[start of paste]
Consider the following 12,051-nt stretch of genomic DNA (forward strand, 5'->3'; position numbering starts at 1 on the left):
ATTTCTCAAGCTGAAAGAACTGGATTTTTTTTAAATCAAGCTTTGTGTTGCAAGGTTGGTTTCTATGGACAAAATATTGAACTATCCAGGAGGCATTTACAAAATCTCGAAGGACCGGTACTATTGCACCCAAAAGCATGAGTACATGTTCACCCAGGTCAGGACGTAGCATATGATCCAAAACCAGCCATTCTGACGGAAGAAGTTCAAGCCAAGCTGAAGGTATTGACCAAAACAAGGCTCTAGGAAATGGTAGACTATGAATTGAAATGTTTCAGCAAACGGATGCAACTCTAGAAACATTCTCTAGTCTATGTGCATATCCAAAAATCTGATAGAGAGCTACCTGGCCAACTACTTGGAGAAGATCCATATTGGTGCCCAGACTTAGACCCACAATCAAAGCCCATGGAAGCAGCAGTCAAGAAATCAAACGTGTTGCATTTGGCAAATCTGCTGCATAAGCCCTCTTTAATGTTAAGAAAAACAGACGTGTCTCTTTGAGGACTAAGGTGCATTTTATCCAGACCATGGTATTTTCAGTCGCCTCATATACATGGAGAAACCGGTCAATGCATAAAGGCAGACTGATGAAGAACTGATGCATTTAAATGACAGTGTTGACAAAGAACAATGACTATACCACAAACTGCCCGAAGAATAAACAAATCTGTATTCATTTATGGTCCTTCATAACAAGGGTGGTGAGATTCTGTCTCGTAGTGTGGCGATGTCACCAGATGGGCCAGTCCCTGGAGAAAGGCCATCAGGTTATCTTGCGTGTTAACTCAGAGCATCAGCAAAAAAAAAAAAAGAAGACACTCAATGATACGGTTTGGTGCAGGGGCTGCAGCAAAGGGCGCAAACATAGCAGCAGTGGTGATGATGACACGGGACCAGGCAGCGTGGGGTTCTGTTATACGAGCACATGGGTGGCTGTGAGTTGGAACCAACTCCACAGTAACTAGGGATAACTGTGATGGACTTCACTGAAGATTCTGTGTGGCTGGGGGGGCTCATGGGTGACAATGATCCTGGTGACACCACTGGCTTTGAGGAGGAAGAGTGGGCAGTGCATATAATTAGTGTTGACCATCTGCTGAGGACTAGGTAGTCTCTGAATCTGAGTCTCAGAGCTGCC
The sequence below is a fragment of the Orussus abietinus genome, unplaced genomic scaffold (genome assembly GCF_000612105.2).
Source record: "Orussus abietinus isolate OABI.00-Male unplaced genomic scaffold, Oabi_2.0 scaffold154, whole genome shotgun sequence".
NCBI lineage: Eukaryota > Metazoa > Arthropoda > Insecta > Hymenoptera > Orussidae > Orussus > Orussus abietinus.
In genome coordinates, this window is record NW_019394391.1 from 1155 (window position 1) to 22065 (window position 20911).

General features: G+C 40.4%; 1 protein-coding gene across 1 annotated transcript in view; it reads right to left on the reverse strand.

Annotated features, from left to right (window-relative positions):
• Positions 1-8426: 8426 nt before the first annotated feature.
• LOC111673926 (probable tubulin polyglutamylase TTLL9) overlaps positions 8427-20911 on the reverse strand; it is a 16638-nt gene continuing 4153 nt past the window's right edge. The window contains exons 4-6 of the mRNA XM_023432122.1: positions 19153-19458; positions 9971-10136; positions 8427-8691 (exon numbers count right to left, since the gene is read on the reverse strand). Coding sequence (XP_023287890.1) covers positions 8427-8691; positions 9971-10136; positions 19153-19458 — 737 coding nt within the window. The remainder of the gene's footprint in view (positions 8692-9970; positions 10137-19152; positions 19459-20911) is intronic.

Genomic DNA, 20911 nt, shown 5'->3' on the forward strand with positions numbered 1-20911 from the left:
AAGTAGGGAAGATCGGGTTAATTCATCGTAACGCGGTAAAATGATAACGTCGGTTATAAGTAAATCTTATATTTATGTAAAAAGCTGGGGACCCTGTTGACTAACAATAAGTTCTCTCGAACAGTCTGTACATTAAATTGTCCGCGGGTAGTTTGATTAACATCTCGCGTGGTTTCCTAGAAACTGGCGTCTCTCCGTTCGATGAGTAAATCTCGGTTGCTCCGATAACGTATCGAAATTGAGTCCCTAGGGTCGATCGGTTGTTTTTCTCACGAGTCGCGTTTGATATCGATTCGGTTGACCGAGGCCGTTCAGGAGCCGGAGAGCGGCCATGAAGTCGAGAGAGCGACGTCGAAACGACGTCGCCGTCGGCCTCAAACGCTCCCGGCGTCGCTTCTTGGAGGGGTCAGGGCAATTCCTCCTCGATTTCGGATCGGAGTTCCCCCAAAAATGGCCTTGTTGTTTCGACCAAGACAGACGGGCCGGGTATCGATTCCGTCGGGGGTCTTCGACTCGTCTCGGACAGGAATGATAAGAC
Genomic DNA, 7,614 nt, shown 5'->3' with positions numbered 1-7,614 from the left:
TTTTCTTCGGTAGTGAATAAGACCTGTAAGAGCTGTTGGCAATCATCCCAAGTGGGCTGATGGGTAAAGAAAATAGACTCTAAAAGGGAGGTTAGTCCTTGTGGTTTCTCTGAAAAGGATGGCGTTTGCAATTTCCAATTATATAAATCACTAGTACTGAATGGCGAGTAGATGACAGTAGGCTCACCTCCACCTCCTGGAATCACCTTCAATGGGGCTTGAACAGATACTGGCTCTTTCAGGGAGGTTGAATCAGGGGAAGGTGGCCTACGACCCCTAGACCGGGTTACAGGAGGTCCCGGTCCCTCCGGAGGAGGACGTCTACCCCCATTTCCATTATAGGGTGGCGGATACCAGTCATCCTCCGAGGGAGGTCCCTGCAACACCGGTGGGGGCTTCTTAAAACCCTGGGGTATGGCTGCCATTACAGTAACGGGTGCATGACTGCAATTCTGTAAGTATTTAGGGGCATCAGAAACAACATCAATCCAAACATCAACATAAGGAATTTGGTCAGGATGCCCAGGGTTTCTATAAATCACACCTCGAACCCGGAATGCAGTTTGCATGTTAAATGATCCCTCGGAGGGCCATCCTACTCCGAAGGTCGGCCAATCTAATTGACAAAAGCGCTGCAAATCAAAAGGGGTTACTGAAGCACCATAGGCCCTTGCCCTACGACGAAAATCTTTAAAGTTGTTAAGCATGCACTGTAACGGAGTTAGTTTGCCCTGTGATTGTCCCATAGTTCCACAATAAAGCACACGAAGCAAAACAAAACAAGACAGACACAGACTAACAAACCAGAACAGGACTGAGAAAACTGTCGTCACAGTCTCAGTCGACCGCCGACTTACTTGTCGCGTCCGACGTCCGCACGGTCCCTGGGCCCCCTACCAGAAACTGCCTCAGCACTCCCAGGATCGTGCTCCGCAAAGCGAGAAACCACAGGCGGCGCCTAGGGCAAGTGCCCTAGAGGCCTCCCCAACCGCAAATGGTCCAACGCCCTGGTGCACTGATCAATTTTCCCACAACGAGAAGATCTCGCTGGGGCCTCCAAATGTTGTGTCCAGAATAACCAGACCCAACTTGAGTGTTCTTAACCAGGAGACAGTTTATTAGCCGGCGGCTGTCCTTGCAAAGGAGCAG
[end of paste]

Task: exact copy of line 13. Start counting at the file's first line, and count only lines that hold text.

Genomic DNA, 7,614 nt, shown 5'->3' with positions numbered 1-7,614 from the left: